My day as an election worker
It was November 5th last year and with my 5 a.m. alarm clock, I awoke with excitement and anxiety for the long and important day ahead.
My name is Jimmy Flint and I am the Public Relations Coordinator for the Seneca County Board of Commissioners. Due to a policy change in the county and a need for more election workers, I was able to work the election for the first time in 2019.
In this article, I’m going to tell you about my experience as a poll worker! It was a long day, but it was easy, fun and something that I won’t hesitate to do again.
The most important part of having a successful day came before the election even began. In the previous month, I attended a comprehensive training program at the Seneca County Board of Elections office. This training included some hands-on experience with the new voting machines and electronic poll books.
The poll books were purchased in 2017 and the voting machines were bought last year, so although I was new, I still learned alongside even some of the most experienced election workers.
I never worked with the older equipment, but it seems like the newer technology has streamlined the process! The new machines make the process easier for the voter, the election workers and the board of elections staff.
When you first look at the machine, you might be intimidated by the new technology, but once you vote the first time, you’ll find it is as easy as paying with a credit card at the grocery store.
After the training course and during the week of the election, I had to pick up all of the equipment that I needed and my key to the voting location. All of this preparation had me ready to go when the day came.
I arrived at the voting location more than an hour before the polls opened at 6:30, to make sure everything was prepared and ready to go!
I served as a voting location manager and was happy and excited to see my three co-workers arrive shortly after me. Even though our training course was informative, it was still nice to have three others there to help me set up the machines and organize the room. If there was something one of us forgot from the training, one of the others was ready to step in and help.
By 6:15 we were ready for the public to come in and exercise their right to vote! The day went off without too many issues, but when we did have a problem, the staff and leadership at the board of elections office were just one call away. We did have to call them a couple of times, but they were always prepared for us and ready for a quick solution.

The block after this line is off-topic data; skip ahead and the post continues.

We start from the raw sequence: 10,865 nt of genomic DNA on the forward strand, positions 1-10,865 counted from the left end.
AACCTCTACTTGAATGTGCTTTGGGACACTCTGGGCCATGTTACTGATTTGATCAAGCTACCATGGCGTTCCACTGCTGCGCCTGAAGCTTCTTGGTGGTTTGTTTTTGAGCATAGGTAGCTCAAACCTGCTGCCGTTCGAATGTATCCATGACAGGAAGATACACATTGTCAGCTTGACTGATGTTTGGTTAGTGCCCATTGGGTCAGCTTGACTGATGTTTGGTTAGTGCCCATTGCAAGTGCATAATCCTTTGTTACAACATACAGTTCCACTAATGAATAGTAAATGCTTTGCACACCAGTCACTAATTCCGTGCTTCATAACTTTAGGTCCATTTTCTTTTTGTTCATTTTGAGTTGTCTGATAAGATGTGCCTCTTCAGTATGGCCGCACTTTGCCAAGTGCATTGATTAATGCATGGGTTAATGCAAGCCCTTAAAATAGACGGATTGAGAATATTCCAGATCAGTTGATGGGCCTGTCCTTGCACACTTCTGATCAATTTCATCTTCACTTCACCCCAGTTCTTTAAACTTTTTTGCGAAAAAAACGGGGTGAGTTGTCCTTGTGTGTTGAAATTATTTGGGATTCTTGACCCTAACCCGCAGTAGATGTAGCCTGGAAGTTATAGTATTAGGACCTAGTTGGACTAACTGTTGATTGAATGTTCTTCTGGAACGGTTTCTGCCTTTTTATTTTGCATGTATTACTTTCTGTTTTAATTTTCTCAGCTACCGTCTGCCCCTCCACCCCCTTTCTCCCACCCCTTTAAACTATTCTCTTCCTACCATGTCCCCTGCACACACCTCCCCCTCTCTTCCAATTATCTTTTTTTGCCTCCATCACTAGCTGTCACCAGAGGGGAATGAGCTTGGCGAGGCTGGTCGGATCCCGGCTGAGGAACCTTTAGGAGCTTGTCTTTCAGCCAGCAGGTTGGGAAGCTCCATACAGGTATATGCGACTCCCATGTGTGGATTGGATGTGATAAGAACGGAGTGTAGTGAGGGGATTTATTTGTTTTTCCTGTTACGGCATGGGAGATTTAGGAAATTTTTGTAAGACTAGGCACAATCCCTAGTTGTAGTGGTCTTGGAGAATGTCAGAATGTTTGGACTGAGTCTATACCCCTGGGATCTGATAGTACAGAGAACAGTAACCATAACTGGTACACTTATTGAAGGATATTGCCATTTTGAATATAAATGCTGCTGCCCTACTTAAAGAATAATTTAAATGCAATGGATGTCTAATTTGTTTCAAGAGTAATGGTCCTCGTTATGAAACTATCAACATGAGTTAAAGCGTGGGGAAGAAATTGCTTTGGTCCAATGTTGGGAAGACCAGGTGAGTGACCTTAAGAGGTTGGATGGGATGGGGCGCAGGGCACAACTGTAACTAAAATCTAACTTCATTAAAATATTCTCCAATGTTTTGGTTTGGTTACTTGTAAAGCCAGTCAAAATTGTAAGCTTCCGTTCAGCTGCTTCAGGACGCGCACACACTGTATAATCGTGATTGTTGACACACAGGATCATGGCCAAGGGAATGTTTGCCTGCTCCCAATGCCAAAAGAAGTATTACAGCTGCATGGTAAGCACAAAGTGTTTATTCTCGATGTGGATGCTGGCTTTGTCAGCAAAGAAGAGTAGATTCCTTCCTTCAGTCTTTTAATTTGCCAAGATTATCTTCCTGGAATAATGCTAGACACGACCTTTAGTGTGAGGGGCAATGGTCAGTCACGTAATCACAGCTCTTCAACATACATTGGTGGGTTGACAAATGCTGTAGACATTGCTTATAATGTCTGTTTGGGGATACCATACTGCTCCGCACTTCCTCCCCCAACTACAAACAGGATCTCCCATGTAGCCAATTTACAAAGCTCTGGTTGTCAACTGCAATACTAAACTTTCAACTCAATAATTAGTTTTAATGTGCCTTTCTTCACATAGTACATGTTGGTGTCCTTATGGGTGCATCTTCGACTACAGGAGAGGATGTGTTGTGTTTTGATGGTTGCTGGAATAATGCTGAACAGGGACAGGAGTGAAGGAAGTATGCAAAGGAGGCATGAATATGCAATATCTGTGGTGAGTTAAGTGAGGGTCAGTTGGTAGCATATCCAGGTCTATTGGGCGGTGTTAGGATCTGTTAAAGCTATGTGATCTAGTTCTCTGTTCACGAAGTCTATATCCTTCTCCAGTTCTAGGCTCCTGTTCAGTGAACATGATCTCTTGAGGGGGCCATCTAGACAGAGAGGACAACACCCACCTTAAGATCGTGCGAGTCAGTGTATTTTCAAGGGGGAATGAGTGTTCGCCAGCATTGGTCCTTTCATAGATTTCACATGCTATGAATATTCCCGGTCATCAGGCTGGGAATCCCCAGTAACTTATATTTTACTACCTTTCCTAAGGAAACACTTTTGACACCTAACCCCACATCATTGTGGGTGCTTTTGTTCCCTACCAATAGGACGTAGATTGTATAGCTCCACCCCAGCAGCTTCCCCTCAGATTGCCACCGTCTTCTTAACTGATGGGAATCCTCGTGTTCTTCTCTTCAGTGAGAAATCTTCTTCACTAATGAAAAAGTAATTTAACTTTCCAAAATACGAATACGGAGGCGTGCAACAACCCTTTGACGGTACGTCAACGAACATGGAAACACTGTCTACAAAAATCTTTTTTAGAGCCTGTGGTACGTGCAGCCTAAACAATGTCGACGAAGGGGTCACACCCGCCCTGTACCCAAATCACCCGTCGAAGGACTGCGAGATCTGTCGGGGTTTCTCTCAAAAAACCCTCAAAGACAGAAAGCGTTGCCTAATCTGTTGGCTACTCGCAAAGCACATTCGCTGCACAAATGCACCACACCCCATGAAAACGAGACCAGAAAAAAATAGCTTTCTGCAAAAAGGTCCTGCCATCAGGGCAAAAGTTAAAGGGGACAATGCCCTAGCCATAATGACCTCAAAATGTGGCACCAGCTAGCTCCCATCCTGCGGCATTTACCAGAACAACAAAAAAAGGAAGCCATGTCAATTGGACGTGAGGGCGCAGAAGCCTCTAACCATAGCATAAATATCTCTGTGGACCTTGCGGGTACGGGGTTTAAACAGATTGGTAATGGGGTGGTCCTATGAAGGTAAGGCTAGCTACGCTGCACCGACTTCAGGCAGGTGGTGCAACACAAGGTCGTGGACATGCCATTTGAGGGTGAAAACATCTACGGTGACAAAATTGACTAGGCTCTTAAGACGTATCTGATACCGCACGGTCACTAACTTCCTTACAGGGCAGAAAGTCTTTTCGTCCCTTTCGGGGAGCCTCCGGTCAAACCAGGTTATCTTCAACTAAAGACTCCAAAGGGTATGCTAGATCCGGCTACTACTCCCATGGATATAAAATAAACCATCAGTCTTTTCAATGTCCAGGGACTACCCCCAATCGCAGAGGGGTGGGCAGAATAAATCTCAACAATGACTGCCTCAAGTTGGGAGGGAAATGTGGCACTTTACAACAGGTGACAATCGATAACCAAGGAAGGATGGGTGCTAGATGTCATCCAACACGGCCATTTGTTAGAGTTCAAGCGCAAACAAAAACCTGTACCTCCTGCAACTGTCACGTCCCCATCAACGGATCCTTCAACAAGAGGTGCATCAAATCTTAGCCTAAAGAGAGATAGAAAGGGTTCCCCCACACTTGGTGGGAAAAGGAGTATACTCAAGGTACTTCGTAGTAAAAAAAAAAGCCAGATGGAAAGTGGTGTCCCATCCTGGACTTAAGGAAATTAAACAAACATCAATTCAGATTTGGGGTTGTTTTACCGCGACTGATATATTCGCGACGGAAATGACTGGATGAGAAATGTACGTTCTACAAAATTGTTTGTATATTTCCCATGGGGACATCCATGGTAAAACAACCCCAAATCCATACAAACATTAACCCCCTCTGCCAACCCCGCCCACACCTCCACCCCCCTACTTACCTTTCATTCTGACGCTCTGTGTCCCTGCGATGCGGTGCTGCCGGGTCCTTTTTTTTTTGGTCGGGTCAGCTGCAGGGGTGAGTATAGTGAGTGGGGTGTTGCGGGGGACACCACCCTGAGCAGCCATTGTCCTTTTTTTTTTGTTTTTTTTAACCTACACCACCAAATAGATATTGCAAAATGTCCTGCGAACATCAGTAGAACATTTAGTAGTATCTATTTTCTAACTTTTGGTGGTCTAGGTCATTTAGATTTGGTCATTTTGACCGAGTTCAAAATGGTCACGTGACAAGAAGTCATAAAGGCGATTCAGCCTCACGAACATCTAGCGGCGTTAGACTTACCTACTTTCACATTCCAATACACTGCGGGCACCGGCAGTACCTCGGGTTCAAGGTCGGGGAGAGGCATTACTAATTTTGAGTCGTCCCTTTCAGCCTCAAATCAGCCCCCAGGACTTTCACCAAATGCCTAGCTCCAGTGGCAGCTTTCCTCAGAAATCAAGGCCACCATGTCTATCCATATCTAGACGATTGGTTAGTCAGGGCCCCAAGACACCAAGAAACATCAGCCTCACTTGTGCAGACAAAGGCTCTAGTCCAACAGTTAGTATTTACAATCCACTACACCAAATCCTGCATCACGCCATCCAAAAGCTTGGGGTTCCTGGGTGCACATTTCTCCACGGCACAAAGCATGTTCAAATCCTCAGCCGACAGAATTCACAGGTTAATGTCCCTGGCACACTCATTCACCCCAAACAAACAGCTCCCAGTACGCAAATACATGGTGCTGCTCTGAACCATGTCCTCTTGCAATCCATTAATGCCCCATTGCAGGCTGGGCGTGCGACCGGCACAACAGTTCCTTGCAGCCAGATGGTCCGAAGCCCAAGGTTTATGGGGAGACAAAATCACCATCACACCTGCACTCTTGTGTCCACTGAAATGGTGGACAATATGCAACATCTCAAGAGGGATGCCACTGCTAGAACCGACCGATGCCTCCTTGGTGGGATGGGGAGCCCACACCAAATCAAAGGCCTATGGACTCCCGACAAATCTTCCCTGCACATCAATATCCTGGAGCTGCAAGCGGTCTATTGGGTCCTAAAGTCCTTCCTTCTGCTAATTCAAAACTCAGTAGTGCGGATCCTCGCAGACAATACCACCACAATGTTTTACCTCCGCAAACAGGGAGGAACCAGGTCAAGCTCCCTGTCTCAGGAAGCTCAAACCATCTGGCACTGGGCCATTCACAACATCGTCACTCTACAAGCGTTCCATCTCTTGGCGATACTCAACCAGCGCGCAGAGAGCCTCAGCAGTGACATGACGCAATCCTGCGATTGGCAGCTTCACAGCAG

I can’t say enough about the three people who were with me at my polling location, because even though we had never worked together before the day began, we worked well together as a team and learned more about each other through great conversation during slow times. Each of us brought in some food and took turns taking a break so we could rest our minds and have lunch.
Before we knew it the clock showed 7:30 p.m. and it was time to officially close the polls! We all were exhausted, but we started into our task list and completed it within about 30 minutes. Then one Republican and one Democrat from my voting location drove together to the board of elections office to drop off our equipment and our voting information.
I don’t think you’ll ever hear any election worker tell you that they do it for the money, but between training and work on the day of the election, it was a chance to earn $150!
For me, I was just happy to be one small piece of conducting a fair, open and transparent election in my home county.
Many people have died so that we can continue to have the freedom to choose our leaders. I believe that our American experiment is the best form of government the world has seen, but for us to continue to prosper, we must be engaged and we must exercise our right to vote!
My call to you is twofold: please do not squander your right to vote, as many people across the world will never have this right. Secondly, if you’re able to do it, call the board of elections office (419) 447-4424 and become an election worker!
People from all different age groups and backgrounds work during the election, but I was told our average age for a poll worker is about 83! During every election cycle, we’re always in need of new people who are willing to give a day to Democracy.
We need about 210-215 people from across the county to help us conduct the election, but it seems like it is becoming more and more difficult to fill those spots.
It’s easy, it’s fun and it’s something that you’ll never forget. It’s a chance to be part of what makes our country great. You’ll have the opportunity to interact with people from all across the county, you’ll make a few bucks and be able to say that you were an important part of putting on a successful election!
If you don’t believe me, try it o